After a few days in the Himalaya, I did notice how easy it would be to make the trek independently. The infrastructure is in place to make it as simple as possible. The trails are well marked and easy to follow on your own and there are villages every hour or two along the way. For experienced trekkers and backpackers, the option is there and it is an attractive one. By going independently, you’ll certainly save some cash and have some freedom to explore the mountains at your own pace. But should you elect to go with a guide, you’ll find that the benefits likely outweigh the costs, and you’ll find plenty of reasons that it is a good option as well.

Both options are viable and it is important to pick the one that bests fits your style of travel.

Next: Preparing for the Trek

How to decide if a tour is right for you

For some travelers, the mere sight of a tour bus is enough to make them cringe. Heck, I don’t enjoy seeing large masses of humanity spilling out of a humongous vehicle and mucking up my “unique” travel experience. But that’s not to say that all tours are wastes of your time and money.

There are some phenomenal tour operators all over the world offering myriad types of guided excursions. Many are even geared towards seasoned travelers who don’t need their hands held the entire time. So, rather than discount all tours as wretched experiences best left to novices, spend more time finding a tour that meets your needs and you may be surprised to find that you, too, can enjoy a guided experience.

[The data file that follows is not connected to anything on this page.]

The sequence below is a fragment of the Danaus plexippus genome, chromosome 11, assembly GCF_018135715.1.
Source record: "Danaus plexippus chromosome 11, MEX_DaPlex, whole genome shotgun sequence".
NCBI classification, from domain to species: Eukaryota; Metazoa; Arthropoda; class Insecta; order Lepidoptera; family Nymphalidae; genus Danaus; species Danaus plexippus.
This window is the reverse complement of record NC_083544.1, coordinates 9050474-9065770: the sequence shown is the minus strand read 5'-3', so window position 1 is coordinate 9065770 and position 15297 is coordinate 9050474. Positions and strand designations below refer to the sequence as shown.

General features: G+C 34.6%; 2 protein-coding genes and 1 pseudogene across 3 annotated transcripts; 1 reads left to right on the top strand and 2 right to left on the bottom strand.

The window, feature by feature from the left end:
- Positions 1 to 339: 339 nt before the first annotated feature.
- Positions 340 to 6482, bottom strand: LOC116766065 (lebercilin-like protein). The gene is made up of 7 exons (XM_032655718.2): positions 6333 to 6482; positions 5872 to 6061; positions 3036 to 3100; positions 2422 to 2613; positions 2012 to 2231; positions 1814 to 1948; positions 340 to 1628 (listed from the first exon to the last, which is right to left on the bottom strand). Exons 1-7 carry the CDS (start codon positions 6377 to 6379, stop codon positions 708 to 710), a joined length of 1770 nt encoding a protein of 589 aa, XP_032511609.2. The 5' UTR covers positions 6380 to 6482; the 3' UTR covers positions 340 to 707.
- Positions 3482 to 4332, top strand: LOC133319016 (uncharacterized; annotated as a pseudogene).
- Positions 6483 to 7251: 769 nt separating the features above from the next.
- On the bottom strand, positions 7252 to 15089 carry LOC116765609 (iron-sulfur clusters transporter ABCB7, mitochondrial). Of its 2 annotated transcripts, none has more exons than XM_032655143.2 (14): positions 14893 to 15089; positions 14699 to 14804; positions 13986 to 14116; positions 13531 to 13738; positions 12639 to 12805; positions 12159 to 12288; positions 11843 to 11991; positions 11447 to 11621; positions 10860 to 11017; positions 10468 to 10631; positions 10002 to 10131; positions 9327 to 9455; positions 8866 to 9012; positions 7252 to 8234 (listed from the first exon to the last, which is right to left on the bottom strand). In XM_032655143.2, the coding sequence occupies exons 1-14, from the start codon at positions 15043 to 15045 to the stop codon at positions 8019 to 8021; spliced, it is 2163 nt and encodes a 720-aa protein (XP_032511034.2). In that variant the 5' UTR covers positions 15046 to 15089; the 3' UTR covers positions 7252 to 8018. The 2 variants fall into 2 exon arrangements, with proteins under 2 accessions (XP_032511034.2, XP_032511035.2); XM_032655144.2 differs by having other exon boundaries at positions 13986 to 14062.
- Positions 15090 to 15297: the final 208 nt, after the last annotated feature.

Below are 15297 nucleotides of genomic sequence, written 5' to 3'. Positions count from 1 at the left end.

Finding a tour that matches your travel aesthetic is easier than you think. You simply need to ask a few important questions.

Do you know anyone who recommends this tour?
You can read reviews on sites like Trip Advisor and Yelp, but there’s no way to know for sure that you’ll share the same opinions as the commenters on those sites. But you know your friends. You trust them. Reach out to family, friends and colleagues to see if they can recommend tours before you book anything. Twitter and Facebook are great ways to crowdsource opinions from people you know and who know what you like.

Will the tour help with a language barrier?